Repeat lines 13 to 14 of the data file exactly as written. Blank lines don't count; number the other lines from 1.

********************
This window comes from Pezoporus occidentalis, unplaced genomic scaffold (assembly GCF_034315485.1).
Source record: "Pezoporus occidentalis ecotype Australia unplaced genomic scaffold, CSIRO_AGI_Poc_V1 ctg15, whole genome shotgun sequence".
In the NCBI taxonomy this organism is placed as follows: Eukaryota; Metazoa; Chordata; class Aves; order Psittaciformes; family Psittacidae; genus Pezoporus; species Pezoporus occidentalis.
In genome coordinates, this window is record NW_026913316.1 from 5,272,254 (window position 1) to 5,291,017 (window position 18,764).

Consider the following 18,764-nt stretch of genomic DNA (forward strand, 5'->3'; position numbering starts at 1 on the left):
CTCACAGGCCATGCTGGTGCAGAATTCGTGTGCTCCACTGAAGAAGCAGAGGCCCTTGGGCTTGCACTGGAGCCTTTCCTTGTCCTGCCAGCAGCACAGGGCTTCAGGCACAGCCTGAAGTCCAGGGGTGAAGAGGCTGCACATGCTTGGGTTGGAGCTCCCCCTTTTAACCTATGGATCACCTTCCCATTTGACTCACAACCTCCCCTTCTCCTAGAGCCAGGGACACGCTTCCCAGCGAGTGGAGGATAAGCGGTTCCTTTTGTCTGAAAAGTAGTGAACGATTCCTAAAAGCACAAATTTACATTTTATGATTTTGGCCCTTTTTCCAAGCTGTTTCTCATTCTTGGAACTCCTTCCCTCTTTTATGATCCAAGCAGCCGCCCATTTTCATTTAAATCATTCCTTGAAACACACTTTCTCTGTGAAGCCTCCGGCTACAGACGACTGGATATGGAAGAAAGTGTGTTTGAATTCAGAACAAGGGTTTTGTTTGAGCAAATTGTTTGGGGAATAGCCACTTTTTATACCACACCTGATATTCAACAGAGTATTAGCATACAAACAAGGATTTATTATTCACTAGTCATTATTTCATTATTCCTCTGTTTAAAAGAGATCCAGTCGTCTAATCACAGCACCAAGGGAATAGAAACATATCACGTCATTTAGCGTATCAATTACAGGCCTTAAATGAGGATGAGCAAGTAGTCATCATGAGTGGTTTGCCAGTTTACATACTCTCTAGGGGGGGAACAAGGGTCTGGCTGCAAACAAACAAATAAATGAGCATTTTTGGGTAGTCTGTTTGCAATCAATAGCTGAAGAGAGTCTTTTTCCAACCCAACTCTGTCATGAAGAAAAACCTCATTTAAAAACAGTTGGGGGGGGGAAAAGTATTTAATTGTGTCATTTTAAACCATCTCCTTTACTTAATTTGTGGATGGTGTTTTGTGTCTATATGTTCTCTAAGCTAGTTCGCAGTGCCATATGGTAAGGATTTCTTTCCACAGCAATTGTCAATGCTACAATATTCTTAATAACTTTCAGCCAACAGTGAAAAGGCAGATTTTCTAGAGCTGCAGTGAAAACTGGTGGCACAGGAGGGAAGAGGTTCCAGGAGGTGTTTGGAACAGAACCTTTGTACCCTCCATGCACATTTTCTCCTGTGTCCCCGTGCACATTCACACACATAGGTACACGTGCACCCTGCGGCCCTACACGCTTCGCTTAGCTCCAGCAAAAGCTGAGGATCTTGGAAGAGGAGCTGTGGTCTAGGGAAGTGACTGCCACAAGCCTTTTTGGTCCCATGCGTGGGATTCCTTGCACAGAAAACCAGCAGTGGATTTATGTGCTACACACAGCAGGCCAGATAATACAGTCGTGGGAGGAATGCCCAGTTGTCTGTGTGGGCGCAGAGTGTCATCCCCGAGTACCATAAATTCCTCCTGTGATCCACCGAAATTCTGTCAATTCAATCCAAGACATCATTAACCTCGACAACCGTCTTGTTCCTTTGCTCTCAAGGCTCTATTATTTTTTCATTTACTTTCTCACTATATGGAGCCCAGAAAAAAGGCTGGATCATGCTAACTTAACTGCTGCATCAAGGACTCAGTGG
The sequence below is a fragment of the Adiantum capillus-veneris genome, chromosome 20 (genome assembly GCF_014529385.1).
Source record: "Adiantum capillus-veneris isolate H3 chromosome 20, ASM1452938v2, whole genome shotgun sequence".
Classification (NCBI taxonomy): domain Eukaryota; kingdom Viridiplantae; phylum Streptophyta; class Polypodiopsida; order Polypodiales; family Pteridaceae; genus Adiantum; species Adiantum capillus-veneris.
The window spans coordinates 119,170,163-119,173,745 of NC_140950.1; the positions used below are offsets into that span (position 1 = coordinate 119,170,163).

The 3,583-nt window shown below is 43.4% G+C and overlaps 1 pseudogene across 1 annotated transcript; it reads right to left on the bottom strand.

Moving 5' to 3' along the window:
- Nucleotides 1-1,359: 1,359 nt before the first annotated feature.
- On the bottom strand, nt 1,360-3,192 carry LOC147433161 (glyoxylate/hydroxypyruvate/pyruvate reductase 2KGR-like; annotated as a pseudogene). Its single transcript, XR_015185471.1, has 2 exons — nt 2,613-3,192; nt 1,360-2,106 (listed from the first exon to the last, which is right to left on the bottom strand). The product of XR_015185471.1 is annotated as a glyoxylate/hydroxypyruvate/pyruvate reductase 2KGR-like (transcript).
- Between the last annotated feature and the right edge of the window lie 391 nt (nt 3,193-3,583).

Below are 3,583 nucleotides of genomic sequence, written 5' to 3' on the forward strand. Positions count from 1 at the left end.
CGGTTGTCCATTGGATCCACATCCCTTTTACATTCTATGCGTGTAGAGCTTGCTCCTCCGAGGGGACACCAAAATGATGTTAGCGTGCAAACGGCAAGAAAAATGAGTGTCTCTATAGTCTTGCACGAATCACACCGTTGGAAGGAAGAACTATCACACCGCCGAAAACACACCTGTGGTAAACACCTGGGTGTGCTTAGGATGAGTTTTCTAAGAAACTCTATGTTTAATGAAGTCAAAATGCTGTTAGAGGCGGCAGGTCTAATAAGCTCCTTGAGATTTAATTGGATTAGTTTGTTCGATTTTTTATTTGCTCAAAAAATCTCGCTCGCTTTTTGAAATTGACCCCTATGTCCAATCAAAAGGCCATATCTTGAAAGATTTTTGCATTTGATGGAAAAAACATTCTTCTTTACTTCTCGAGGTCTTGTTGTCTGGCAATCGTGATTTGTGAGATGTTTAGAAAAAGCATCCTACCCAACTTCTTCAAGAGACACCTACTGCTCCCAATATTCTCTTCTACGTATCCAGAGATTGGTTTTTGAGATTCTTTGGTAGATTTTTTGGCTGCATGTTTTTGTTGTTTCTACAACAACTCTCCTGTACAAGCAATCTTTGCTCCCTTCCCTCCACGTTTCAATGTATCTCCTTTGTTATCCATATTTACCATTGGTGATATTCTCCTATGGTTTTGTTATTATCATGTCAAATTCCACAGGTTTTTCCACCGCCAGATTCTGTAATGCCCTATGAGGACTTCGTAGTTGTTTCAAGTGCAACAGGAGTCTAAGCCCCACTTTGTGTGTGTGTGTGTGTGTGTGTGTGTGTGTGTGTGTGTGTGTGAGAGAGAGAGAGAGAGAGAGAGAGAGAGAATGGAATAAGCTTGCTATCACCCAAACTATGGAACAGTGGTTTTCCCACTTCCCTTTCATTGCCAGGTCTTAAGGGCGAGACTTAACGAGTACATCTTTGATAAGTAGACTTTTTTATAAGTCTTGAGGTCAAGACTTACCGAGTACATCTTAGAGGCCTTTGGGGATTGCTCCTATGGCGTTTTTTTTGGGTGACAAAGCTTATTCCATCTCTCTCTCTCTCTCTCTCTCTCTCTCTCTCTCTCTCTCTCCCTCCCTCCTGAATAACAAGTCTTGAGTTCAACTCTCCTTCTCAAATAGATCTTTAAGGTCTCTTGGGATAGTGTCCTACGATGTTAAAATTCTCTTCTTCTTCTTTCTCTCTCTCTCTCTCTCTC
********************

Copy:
- Nucleotides 1-1,359: 1,359 nt before the first annotated feature.
- On the bottom strand, nt 1,360-3,192 carry LOC147433161 (glyoxylate/hydroxypyruvate/pyruvate reductase 2KGR-like; annotated as a pseudogene). Its single transcript, XR_015185471.1, has 2 exons — nt 2,613-3,192; nt 1,360-2,106 (listed from the first exon to the last, which is right to left on the bottom strand). The product of XR_015185471.1 is annotated as a glyoxylate/hydroxypyruvate/pyruvate reductase 2KGR-like (transcript).